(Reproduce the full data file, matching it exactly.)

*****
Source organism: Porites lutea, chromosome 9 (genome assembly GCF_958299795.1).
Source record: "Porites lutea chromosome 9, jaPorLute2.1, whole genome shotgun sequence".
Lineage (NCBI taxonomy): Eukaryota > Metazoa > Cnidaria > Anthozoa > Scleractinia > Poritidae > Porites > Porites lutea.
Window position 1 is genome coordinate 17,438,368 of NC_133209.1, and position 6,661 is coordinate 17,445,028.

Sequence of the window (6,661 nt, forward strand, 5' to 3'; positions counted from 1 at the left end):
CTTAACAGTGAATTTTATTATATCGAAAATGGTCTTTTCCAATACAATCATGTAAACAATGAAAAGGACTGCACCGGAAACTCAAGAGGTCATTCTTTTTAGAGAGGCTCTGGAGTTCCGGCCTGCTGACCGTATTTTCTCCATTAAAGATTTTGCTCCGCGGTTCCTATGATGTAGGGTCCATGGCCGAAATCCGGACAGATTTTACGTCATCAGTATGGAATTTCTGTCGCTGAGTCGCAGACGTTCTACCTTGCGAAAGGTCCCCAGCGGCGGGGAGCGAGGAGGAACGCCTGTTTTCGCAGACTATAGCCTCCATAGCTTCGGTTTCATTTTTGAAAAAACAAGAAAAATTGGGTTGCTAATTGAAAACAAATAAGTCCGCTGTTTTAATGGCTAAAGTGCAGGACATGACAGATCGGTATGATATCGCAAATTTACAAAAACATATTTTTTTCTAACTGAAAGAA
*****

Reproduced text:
Source organism: Porites lutea, chromosome 9 (genome assembly GCF_958299795.1).
Source record: "Porites lutea chromosome 9, jaPorLute2.1, whole genome shotgun sequence".
Lineage (NCBI taxonomy): Eukaryota > Metazoa > Cnidaria > Anthozoa > Scleractinia > Poritidae > Porites > Porites lutea.
Window position 1 is genome coordinate 17,438,368 of NC_133209.1, and position 6,661 is coordinate 17,445,028.

Sequence of the window (6,661 nt, forward strand, 5' to 3'; positions counted from 1 at the left end):
CTTAACAGTGAATTTTATTATATCGAAAATGGTCTTTTCCAATACAATCATGTAAACAATGAAAAGGACTGCACCGGAAACTCAAGAGGTCATTCTTTTTAGAGAGGCTCTGGAGTTCCGGCCTGCTGACCGTATTTTCTCCATTAAAGATTTTGCTCCGCGGTTCCTATGATGTAGGGTCCATGGCCGAAATCCGGACAGATTTTACGTCATCAGTATGGAATTTCTGTCGCTGAGTCGCAGACGTTCTACCTTGCGAAAGGTCCCCAGCGGCGGGGAGCGAGGAGGAACGCCTGTTTTCGCAGACTATAGCCTCCATAGCTTCGGTTTCATTTTTGAAAAAACAAGAAAAATTGGGTTGCTAATTGAAAACAAATAAGTCCGCTGTTTTAATGGCTAAAGTGCAGGACATGACAGATCGGTATGATATCGCAAATTTACAAAAACATATTTTTTTCTAACTGAAAGAA